07:25pm Wednesday 13 November 2019

Heroin rush caused by 6-MAM

Illustration photo A new report shows that heroin is metabolised to 6-MAM which then crosses the blood-brain barrier to cause the intoxicating effects that arise shortly after heroin administration.

When heroin is injected, it is metabolised to morphine in the brain. Until now, the prevailing perception has been that morphine causes the rush and heroin addiction is thus a form of morphine addiction. Morphine stimulates the µ-opioid receptors in the brain. When these receptors are affected in certain areas of the brain it leads to a sense of euphoria – the “rush” – and further to the development of addiction.

Euphoria caused by 6-MAM

Research at the Department of Drug Abuse Research at the Norwegian Institute of Public Health, has previously questioned the notion that heroin addiction is caused by morphine. A new report by Fernando Boix and colleagues confirms that it is not primarily morphine, but the metabolite 6-monoacetylmorphine (6-MAM), that provides the euphoria and intoxication after heroin intake. It opens up new avenues in the treatment of addiction.

– What happens when heroin is injected?

“Heroin is converted rapidly to 6-MAM in the blood. The concentration becomes high and it quickly crosses the blood-brain barrier. In the brain, 6-MAM binds to µ-opioid receptors and provides the rush. In addition, some 6-MAM is metabolised to morphine. Morphine also binds to µ-opioid receptors, but this only gives a supplementary effect. Essentially it is 6-MAM that produces the effects,” said Fernando Boix.

Peculiar drug

– Does this mean that heroin itself does not have any intoxicant effect?

“Heroin is a peculiar substance. It has a very strong effect and is one of the most addictive drugs we know. But when heroin is tested directly on brain cells, it has very little effect. Previously it was believed that heroin quickly entered the brain and it was the conversion to morphine there that caused the euphoria. An earlier report by my colleague Jannike M. Andersen as first author showed that the rush effect is primarily due to 6-MAM – at least in mice. We believe that the same is true in humans.”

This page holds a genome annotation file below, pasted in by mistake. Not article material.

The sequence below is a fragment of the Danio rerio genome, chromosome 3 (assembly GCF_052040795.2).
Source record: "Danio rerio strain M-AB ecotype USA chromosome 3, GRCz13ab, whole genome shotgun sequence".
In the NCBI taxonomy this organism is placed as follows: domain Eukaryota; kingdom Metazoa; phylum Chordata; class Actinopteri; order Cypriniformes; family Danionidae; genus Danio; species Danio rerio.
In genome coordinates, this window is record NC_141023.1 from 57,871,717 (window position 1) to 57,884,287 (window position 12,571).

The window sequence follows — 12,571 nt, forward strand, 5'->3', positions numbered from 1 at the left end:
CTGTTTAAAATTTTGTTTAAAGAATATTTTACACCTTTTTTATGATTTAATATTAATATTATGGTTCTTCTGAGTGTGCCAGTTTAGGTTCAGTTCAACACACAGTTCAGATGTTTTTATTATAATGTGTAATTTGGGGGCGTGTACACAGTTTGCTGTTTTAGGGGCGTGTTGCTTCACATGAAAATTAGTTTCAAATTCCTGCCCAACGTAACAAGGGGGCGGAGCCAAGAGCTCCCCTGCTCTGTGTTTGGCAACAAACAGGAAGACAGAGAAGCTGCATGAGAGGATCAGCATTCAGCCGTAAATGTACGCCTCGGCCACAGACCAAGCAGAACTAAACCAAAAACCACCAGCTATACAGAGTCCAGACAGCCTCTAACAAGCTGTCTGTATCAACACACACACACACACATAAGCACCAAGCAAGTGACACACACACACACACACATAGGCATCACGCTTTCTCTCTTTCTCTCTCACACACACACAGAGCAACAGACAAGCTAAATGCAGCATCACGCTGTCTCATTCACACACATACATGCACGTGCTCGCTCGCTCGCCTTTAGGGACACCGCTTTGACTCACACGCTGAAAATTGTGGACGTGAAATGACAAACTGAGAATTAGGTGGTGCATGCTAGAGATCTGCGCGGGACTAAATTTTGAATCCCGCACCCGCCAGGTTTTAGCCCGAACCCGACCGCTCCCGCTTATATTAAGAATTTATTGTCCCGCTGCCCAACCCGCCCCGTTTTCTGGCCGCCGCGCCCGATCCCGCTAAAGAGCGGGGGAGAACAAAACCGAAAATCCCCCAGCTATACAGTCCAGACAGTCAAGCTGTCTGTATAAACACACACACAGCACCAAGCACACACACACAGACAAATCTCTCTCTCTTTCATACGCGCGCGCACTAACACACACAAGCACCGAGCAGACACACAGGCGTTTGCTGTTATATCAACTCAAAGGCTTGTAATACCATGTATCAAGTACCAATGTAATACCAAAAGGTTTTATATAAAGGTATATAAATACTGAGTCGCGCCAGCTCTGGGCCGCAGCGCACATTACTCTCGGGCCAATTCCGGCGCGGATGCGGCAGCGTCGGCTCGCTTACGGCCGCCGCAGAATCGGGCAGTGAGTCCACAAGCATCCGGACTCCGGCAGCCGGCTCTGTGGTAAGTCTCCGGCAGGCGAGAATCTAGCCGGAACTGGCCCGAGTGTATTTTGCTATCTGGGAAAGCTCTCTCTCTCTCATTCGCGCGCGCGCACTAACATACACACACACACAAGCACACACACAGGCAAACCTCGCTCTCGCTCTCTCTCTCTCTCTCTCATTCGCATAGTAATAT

Advanced calculations

Boix made calculations using advanced pharmacokinetic modelling. He calculated the mathematical values that describe the rates of metabolism, excretion and the transfer between blood and brain of heroin and its metabolites. These processes determine the distribution of the substances in blood and brain.

The calculations confirm that very little heroin reaches the brain, because heroin is metabolised so rapidly to 6-MAM in the blood. The new report shows that 6-MAM moves then to the brain and gives the strong rush effect of heroin.

Need to change perception

These new results mean that the international scientific community should review their understanding on how heroin affects the brain. To date, researchers have assumed that heroin is converted to morphine.

The research not only provides a new understanding of the powerful addiction potential of heroin, but also opens up new gateways for treatment.

Vaccine may be possible

– Could a vaccine against 6-MAM be effective against heroin addiction?

“There is a possibility. A vaccine against heroin is unlikely to work because heroin is converted so quickly,” said Boix, adding that it is a long time before a 6-MAM vaccine becomes a reality.

The research team is now looking closely at whether the rapid metabolism to 6-MAM applies to all methods of heroin administration. Boix also emphasises that the research has been performed on mice. The next step is to verify that the metabolism of 6-MAM is as fast and as extensive in humans, and also how this metabolism takes place by different routes of administration – intravenous, smoking or other means. For ethical reasons this cannot be tested directly in humans, but experiments must be set up in vitro with blood and various cell types in the laboratory.


Boix F, Andersen JM og Mørland J. Pharmacokinetic modelling of subcutaneous heroin and its metabolites in blood and brain of mice. Addiction Biology, 2010.

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